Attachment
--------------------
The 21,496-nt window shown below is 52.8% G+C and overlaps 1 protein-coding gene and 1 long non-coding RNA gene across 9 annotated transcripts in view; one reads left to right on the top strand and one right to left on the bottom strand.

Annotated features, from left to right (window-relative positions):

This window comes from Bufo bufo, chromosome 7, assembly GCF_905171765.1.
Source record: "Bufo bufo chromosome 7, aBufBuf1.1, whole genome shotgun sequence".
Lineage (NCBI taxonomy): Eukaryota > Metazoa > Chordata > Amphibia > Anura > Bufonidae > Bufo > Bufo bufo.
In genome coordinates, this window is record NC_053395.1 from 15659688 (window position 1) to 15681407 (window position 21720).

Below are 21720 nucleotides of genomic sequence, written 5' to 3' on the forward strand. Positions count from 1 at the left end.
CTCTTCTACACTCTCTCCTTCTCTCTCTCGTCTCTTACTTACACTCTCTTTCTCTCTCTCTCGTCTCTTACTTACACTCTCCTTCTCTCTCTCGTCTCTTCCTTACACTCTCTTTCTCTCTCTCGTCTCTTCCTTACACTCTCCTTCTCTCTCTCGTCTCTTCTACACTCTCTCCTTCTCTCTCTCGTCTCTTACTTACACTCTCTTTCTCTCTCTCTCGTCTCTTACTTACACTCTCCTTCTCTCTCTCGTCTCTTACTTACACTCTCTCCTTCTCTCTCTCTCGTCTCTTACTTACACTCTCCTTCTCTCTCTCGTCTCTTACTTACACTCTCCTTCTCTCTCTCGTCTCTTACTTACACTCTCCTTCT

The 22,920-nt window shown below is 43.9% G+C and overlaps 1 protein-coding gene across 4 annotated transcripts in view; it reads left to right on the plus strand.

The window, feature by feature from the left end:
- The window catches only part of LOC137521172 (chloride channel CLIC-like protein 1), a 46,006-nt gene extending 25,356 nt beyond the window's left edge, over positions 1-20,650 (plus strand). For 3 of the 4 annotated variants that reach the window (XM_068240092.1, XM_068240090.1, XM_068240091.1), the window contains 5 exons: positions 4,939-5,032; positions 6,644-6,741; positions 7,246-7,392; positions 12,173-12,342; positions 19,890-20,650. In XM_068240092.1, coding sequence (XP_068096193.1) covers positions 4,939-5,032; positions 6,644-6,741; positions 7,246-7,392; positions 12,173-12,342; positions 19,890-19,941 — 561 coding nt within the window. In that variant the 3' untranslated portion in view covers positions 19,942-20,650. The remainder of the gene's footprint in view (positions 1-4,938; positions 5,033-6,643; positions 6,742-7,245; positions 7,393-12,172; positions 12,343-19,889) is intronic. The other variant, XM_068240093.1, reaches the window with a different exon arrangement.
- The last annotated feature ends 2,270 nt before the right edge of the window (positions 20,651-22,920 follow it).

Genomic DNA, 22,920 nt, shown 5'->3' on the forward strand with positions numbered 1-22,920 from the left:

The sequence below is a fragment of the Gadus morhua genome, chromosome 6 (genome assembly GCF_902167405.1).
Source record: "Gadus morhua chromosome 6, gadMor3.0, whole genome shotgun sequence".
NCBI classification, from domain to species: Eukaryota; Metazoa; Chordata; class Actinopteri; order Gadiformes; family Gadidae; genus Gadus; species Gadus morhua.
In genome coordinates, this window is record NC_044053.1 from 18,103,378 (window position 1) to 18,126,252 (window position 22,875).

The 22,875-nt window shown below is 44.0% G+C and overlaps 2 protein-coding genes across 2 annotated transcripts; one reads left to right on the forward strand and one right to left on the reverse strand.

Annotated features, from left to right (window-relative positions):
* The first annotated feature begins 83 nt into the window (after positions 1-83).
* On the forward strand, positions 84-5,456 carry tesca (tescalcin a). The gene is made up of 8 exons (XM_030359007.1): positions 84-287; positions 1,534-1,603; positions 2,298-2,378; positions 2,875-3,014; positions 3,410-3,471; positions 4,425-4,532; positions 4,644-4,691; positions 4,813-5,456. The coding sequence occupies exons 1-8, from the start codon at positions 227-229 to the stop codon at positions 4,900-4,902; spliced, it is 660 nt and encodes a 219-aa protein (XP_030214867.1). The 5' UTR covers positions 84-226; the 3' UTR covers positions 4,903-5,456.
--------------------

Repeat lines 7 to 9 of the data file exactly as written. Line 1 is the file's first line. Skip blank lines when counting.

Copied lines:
Below are 21720 nucleotides of genomic sequence, written 5' to 3' on the forward strand. Positions count from 1 at the left end.
CTCTTCTACACTCTCTCCTTCTCTCTCTCGTCTCTTACTTACACTCTCTTTCTCTCTCTCTCGTCTCTTACTTACACTCTCCTTCTCTCTCTCGTCTCTTCCTTACACTCTCTTTCTCTCTCTCGTCTCTTCCTTACACTCTCCTTCTCTCTCTCGTCTCTTCTACACTCTCTCCTTCTCTCTCTCGTCTCTTACTTACACTCTCTTTCTCTCTCTCTCGTCTCTTACTTACACTCTCCTTCTCTCTCTCGTCTCTTACTTACACTCTCTCCTTCTCTCTCTCTCGTCTCTTACTTACACTCTCCTTCTCTCTCTCGTCTCTTACTTACACTCTCCTTCTCTCTCTCGTCTCTTACTTACACTCTCCTTCT

The 22,920-nt window shown below is 43.9% G+C and overlaps 1 protein-coding gene across 4 annotated transcripts in view; it reads left to right on the plus strand.